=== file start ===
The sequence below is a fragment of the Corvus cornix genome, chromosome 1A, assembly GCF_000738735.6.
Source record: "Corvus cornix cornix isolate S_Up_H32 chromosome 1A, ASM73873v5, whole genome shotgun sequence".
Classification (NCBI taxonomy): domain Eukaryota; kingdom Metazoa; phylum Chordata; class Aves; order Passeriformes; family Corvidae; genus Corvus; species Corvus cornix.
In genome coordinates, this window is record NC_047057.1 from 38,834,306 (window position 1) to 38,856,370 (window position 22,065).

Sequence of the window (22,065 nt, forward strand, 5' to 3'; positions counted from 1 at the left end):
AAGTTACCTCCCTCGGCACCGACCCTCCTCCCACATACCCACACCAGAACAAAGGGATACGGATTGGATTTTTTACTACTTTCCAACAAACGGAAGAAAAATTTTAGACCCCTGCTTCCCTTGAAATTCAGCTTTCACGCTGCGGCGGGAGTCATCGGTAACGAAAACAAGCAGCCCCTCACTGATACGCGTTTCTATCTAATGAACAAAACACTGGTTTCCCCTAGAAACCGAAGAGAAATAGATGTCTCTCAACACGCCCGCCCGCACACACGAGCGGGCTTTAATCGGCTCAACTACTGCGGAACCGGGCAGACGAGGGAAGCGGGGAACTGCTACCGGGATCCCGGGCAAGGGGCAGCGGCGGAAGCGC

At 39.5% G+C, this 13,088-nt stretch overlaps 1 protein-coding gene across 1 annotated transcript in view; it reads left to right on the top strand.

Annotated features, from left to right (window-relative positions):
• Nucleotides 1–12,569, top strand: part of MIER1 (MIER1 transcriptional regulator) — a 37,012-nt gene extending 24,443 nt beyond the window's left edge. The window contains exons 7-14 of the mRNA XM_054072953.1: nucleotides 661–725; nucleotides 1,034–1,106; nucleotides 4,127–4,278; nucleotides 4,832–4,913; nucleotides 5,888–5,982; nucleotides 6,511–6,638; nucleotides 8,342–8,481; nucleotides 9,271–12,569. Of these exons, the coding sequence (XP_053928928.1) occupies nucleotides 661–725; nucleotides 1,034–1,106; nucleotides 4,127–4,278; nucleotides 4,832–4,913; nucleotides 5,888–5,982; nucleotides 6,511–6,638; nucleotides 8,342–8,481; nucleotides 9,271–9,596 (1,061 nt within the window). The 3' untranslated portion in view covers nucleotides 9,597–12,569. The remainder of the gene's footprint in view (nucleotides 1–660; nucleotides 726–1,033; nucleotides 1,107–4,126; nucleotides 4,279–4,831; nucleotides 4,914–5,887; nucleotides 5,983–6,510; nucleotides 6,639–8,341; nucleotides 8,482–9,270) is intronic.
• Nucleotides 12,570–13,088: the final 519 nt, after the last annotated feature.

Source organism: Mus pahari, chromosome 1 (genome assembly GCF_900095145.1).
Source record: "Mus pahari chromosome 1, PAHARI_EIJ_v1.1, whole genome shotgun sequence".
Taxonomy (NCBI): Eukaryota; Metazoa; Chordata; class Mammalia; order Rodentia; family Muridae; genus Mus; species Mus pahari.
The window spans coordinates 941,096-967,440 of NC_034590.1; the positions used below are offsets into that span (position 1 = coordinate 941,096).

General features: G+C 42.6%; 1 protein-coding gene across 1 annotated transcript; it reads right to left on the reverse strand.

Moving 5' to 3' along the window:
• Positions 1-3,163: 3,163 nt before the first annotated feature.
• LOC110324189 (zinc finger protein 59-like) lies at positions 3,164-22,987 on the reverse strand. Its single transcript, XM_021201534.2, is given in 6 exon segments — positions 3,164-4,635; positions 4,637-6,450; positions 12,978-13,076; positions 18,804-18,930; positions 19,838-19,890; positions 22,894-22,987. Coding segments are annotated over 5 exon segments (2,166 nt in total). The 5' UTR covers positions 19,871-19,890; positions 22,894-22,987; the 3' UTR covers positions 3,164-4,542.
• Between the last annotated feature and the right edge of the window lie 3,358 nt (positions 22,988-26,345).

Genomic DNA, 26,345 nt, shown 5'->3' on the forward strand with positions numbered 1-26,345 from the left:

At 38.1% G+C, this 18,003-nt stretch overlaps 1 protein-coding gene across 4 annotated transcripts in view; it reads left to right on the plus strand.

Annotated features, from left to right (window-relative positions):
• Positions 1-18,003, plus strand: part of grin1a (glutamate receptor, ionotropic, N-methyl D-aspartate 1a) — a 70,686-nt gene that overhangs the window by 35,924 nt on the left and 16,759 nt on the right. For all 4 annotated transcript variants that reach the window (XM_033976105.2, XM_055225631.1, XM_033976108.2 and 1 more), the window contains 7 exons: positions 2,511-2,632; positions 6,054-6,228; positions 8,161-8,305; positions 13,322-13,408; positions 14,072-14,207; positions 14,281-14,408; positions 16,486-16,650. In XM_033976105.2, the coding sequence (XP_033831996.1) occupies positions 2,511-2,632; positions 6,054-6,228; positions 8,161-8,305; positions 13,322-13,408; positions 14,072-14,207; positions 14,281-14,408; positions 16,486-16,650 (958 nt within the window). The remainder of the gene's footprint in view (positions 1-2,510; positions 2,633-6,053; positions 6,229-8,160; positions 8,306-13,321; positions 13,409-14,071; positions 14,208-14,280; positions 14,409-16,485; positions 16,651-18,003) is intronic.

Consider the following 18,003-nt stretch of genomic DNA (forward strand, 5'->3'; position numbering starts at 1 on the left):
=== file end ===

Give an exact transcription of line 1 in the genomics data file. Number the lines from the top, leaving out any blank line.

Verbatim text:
The sequence below is a fragment of the Corvus cornix genome, chromosome 1A, assembly GCF_000738735.6.